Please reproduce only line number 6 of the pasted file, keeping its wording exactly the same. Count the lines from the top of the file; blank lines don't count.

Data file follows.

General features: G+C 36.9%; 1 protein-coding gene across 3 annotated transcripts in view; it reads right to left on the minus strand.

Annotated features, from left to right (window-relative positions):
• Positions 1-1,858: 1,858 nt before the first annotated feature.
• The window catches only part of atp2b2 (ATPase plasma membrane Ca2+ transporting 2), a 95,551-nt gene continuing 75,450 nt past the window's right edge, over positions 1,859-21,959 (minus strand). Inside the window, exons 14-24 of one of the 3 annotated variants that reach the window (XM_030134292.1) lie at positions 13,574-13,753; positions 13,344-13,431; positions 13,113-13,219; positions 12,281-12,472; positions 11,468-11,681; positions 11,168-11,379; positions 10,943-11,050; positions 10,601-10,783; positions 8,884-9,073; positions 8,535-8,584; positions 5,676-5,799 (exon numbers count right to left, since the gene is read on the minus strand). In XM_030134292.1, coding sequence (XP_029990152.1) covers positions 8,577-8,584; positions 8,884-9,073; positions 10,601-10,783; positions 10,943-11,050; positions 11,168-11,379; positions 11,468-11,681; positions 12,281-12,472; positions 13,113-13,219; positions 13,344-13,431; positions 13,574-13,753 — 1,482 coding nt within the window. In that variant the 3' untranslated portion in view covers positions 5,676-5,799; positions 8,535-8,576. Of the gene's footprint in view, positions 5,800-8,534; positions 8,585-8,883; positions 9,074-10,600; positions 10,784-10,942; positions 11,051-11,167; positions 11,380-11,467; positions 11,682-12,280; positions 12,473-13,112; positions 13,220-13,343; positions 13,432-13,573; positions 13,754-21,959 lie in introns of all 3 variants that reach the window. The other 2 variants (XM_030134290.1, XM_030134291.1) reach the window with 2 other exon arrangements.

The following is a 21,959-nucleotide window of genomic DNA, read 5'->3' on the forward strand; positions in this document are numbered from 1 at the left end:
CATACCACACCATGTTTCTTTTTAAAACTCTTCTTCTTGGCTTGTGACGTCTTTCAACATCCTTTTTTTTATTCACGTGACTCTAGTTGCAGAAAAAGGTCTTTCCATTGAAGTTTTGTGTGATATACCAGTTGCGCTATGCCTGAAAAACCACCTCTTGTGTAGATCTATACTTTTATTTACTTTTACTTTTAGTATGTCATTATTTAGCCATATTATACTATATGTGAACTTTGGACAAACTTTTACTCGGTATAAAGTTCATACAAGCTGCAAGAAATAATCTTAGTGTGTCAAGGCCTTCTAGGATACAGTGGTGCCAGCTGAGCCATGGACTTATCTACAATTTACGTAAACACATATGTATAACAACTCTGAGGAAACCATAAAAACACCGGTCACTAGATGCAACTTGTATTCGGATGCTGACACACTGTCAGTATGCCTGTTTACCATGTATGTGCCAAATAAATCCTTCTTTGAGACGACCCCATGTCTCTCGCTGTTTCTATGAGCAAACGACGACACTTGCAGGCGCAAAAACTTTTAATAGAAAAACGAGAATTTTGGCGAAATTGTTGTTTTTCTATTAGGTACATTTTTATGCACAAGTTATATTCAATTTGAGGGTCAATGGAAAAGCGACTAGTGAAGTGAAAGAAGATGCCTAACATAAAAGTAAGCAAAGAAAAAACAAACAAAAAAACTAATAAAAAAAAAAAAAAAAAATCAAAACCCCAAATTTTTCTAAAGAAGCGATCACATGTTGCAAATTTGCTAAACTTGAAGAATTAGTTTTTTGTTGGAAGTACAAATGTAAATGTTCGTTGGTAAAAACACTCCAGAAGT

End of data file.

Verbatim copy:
CATACCACACCATGTTTCTTTTTAAAACTCTTCTTCTTGGCTTGTGACGTCTTTCAACATCCTTTTTTTTATTCACGTGACTCTAGTTGCAGAAAAAGGTCTTTCCATTGAAGTTTTGTGTGATATACCAGTTGCGCTATGCCTGAAAAACCACCTCTTGTGTAGATCTATACTTTTATTTACTTTTACTTTTAGTATGTCATTATTTAGCCATATTATACTATATGTGAACTTTGGACAAACTTTTACTCGGTATAAAGTTCATACAAGCTGCAAGAAATAATCTTAGTGTGTCAAGGCCTTCTAGGATACAGTGGTGCCAGCTGAGCCATGGACTTATCTACAATTTACGTAAACACATATGTATAACAACTCTGAGGAAACCATAAAAACACCGGTCACTAGATGCAACTTGTATTCGGATGCTGACACACTGTCAGTATGCCTGTTTACCATGTATGTGCCAAATAAATCCTTCTTTGAGACGACCCCATGTCTCTCGCTGTTTCTATGAGCAAACGACGACACTTGCAGGCGCAAAAACTTTTAATAGAAAAACGAGAATTTTGGCGAAATTGTTGTTTTTCTATTAGGTACATTTTTATGCACAAGTTATATTCAATTTGAGGGTCAATGGAAAAGCGACTAGTGAAGTGAAAGAAGATGCCTAACATAAAAGTAAGCAAAGAAAAAACAAACAAAAAAACTAATAAAAAAAAAAAAAAAAAATCAAAACCCCAAATTTTTCTAAAGAAGCGATCACATGTTGCAAATTTGCTAAACTTGAAGAATTAGTTTTTTGTTGGAAGTACAAATGTAAATGTTCGTTGGTAAAAACACTCCAGAAGT